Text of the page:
Condrieu

Condrieu is arguably the northern Rhône's most distinctive wine appellation. It covers white wines made exclusively from Viognier, while its larger neighbours (Saint-Joseph, Crozes-Hermitage and Côte Rôtie) specialise in robust reds made from Syrah. Condrieu's whites, which strike an unusual balance between delicate perfume and substantial body, are produced only in tiny quantities, and only in seven parishes – Limony, Chavanay, Malleval, Saint-Michel-sur-Rhône, Saint-Pierre-de-Bœuf, Verin and Condrieu itself – in the nine-mile stretch of the Rhône Valley that makes up the official Condrieu viticultural area.

The vineyards are located on a winding section of the Rhône River (the name Condrieu derives from a French phrase meaning "corner of the stream") and are characterised by south and south-east-facing granite slopes rising steeply from the riverbanks. This orientation enables the vines to obtain maximum warmth and sunlight in the cooler days of spring and autumn, resulting in ripe, flavoursome wines. Many of these slopes are far too steep to be accessible to tractors, so they are harvested by hand, just as they were when grapes were first grown here about 2,000 years ago. The best of these slopes have topsoil made up of mixed chalk, flint and mica, which some people believe is responsible for the mineral aromas present in the finest Condrieu wines. The combination of these soils and the dry, warm climate of the area creates a valuable and distinctive terroir.

One drawback of these vineyard sites is that they are particularly exposed to the strong northerly winds that move up the Rhône, inflicting significant damage to crops during the flowering period. The average yield here is famously low, which makes Condrieu wines not only rare but also quite expensive to produce.

Characterful Condrieu wines have enjoyed increasing popularity since the 1970s, as the Viognier grape has been brought back from the brink of extinction. In the early 1980s, there were just a few acres of Viognier vineyard left in this area (and in fact anywhere in the world). There are now roughly 420 acres (170 ha) exclusively devoted to Condrieu production, and while this may still seem a tiny amount, it dwarfs the 10 acres used by the Château-Grillet appellation. To give this some context, compare these two small appellations with the northern Rhône's largest; for every bottle of Condrieu, there are 10 of Crozes-Hermitage.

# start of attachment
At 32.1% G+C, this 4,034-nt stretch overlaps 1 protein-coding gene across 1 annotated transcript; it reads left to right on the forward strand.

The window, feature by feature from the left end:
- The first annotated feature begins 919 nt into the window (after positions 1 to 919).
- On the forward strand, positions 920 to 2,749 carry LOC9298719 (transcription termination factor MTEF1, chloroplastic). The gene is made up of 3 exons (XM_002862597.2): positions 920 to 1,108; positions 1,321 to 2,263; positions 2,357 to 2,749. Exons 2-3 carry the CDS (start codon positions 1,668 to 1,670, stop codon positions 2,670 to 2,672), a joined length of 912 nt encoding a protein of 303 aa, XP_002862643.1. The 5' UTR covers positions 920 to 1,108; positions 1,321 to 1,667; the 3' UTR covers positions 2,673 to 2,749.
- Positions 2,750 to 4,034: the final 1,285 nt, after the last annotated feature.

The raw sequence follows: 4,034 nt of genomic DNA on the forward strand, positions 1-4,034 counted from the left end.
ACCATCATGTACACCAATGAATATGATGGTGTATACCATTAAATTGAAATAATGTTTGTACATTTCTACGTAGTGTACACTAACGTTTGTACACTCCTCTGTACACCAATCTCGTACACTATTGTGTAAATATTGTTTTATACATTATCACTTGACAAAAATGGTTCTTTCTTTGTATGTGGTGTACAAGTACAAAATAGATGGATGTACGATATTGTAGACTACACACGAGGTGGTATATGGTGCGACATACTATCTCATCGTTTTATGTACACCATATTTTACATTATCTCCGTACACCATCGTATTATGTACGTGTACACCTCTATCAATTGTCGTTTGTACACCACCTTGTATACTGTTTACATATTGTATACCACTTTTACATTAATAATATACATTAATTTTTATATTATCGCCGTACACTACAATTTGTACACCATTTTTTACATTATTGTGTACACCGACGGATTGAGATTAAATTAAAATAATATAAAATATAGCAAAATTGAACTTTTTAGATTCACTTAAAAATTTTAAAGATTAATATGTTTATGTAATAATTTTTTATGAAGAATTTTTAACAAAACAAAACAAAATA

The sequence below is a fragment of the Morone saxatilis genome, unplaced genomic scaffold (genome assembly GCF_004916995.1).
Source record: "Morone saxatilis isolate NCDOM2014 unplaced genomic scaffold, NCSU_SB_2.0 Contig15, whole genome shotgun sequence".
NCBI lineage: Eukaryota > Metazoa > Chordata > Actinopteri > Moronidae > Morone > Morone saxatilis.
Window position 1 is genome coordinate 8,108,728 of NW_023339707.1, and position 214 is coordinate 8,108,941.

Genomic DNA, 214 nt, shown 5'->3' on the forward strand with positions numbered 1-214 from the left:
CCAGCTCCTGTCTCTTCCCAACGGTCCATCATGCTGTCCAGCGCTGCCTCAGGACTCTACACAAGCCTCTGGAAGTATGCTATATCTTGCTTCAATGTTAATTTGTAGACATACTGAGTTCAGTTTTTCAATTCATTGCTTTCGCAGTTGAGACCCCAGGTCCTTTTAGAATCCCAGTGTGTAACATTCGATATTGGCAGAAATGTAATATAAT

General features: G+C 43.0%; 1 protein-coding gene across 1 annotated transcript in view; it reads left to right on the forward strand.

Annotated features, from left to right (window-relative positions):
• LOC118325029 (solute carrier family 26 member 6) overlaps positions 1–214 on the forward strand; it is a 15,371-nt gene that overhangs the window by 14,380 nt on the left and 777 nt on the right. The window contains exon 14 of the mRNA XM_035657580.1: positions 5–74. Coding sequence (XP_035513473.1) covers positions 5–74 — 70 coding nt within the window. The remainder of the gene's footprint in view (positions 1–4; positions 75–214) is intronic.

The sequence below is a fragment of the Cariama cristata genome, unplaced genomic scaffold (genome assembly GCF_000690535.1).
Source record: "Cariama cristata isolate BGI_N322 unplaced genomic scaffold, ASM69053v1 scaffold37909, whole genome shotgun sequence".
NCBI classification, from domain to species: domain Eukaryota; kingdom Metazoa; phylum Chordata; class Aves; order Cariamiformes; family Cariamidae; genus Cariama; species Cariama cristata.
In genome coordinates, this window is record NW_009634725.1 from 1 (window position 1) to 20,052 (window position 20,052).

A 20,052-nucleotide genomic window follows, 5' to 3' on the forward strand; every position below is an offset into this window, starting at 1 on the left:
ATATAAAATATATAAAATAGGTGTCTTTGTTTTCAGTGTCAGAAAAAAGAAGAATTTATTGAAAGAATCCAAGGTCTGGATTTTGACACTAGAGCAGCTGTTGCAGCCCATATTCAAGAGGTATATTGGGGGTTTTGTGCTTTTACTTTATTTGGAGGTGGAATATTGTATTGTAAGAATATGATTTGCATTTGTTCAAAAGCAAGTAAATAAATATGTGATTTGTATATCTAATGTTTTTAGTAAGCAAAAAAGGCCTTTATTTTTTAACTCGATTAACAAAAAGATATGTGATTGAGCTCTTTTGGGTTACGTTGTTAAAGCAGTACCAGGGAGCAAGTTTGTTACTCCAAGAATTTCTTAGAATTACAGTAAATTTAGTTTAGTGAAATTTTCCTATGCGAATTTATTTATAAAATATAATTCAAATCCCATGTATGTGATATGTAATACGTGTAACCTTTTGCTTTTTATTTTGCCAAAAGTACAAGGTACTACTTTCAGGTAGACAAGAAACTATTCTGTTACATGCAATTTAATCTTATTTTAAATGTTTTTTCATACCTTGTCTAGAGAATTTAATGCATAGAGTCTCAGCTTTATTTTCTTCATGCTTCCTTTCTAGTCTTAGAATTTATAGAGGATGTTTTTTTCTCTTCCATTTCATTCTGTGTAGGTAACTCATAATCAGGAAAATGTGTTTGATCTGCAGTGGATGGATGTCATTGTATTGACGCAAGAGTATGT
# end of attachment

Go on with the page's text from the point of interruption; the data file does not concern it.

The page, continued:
In the decades since their renaissance, the wines of Condrieu have evolved stylistically, shifting towards dry styles and away from the intense, sweet styles in which they were once made. Conveniently, this brings them towards a style better matched to the other appellation-protected speciality product made in this area, Rigotte de Condrieu goats' cheese.

In response to increasing consumer preferences for dry wine styles, sweet Condrieu wines are often now marked out by the phrase Selection des Grains Nobles. The aim of this change is to bring greater clarity to consumers regarding wine styles and to return an element of exclusivity to the appellation's sweet wines. Wines claiming the appellation title AOC Condrieu Selection des Grains Nobles must be produced from grapes harvested in multiple passes through the vineyard (known as tries successives in French), beginning no earlier than eight days after the standard harvest. Cryoextraction and chaptalisation are prohibited, although the rules do not prohibit passerillage sur souche – the process of leaving grapes on the vines to dry them out and concentrate their natural sugars and flavours.
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